Sports cynics have long cited a bias toward big media markets over smaller markets. They argue that the larger the media market, the better the chance a league’s front office and the officiating will maneuver for that market to advance deeper into the postseason and therefore produce more television viewers because non-regular sports viewers of that city will tune in.
Many of those cynics may have been silenced in recent weeks with the current state of the 2013 NBA playoffs. Examine the results of the major media markets.
The Los Angeles Lakers? Swept in the first round by the San Antonio Spurs. What about their Staples Center co-tenants, the Clippers? Bounced after six games by the Memphis Grizzlies.
How did the New York clubs do? Well, the Knicks advanced to the Eastern Conference semi-finals, but were unceremoniously eliminated by the Indiana Pacers in six games. The Nets, in their inaugural season in Brooklyn, didn’t even get past the first round, losing to the Chicago Bulls on their home floor of the new Barclays Center in Game Seven. Imagine how the hype machine would have worked with Nets’ owner Jay-Z sitting courtside with LeBron James flying up the sidelines.
The Bulls didn’t fare much better after advancing, as they were dropped by the Miami Heat in five games in the subsequent round. Any basketball theorist believing referees were favoring underdogs with some biased whistles to extend the series an extra couple of games had their stance quickly shattered by Chicago’s early exit.
Even the burgeoning Golden State Warriors, who play an exciting brand of basketball in the heavily populated Bay Area of California, fell short to the Spurs after six games in the Western Conference semi-finals.
The last four remaining teams in the playoffs can’t exactly be described as thriving metropolises. Miami (market size 16), Indianapolis (No. 25), San Antonio (No. 37), and Memphis (No. 48) were the last teams left standing before the Spurs and Heat advanced to the Finals and meet on Thursday night. With the Spurs and Grizzlies devoid of exciting players, it’s hard to imagine that the league’s front office was ecstatic about the Western Conference finals, and the four-game sweep meant the minimum number of games for a critical series.
The Heat’s series with the Pacers went seven games, and while there was some questionable officiating, it’s hard to image that NBA fans anticipated that Indiana, who only boast burgeoning star Paul George, would put up that much of a fight. The series turned out to be less predictable that many expected, and that meant a fortunate uptick in ratings for the league.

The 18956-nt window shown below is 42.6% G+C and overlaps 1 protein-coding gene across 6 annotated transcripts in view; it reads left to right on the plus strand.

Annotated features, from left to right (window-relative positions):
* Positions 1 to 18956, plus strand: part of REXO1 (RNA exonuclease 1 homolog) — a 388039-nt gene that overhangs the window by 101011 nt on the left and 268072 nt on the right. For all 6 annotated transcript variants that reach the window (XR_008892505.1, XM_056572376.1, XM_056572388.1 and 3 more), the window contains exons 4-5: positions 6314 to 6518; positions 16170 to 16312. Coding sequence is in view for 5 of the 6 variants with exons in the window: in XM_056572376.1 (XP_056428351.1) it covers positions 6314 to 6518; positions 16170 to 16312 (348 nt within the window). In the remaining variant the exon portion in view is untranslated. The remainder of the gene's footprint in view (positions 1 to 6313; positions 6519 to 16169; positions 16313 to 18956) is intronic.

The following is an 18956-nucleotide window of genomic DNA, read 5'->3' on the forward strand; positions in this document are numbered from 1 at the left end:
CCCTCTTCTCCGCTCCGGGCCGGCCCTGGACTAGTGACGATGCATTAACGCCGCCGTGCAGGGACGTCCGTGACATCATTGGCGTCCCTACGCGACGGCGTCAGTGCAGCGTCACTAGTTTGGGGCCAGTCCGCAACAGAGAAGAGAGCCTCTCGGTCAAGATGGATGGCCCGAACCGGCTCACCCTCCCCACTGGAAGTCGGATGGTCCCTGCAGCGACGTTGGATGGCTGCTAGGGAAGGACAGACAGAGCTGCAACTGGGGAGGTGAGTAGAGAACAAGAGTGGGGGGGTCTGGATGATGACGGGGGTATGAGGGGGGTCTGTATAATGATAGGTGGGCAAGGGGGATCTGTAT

Make no mistake, ratings are the name of the game. Conventional wisdom suggests that the more populated the media market, the higher the number of viewers to spark more advertising revenue for the networks. The NBA, as well as The Walt Disney Company (NYSE: DIS), who run networks ABC and ESPN, hope for a ratings bonanza with viewers tuning into the Finals. Advertisers are attracted to the younger TV audience that the NBA generates, and sports are often important for viewers to watch in real time, so there is less recording on DVR and TiVo. Indeed, the NBA receives roughly $930 million a year for all of their broadcast rights for a reason.
There might some misconceptions about the importance of having two highly populated regions in the title series. Two large-market teams in the Finals don’t necessarily produce substantially improved ratings, or even a gain at all.
In 2010, the Lakers, in media market No. 2, defeated their long-time rival the Boston Celtics (No. 7) in seven games, and averaged 18.05 million viewers, with roughly a 10 percent ratings bump from Game Four to Game Five, and a ratings surge of 36.2 percent from Game Six to Game Seven.
Compare those numbers with 2011, when the Dallas Mavericks, (No. 5) defeated the Heat in six games, with the ratings averaging 17.3 million viewers. Last year, Miami faced the Oklahoma City Thunder (No. 45) with the series going five games and averaging 18.86 million.
There had been some understandable skepticism that the NBA has leaned towards big-market teams in the past. The most glaring example was Game Six of the 2002 Western Conference finals when the Sacramento Kings appeared to be victimized by unfavorable officiating. The one-sided whistles were so egregious that consumer advocate and former presidential candidate Ralph Nader called for a formal investigation. The Lakers went on to win the series in seven games, despite cries of favoritism.
Skeptics may indeed have a valid argument that professional sports leagues like the NBA favor big cities over small ones, and can cite other examples of the league pushing for certain teams to advance over others. But not this season.
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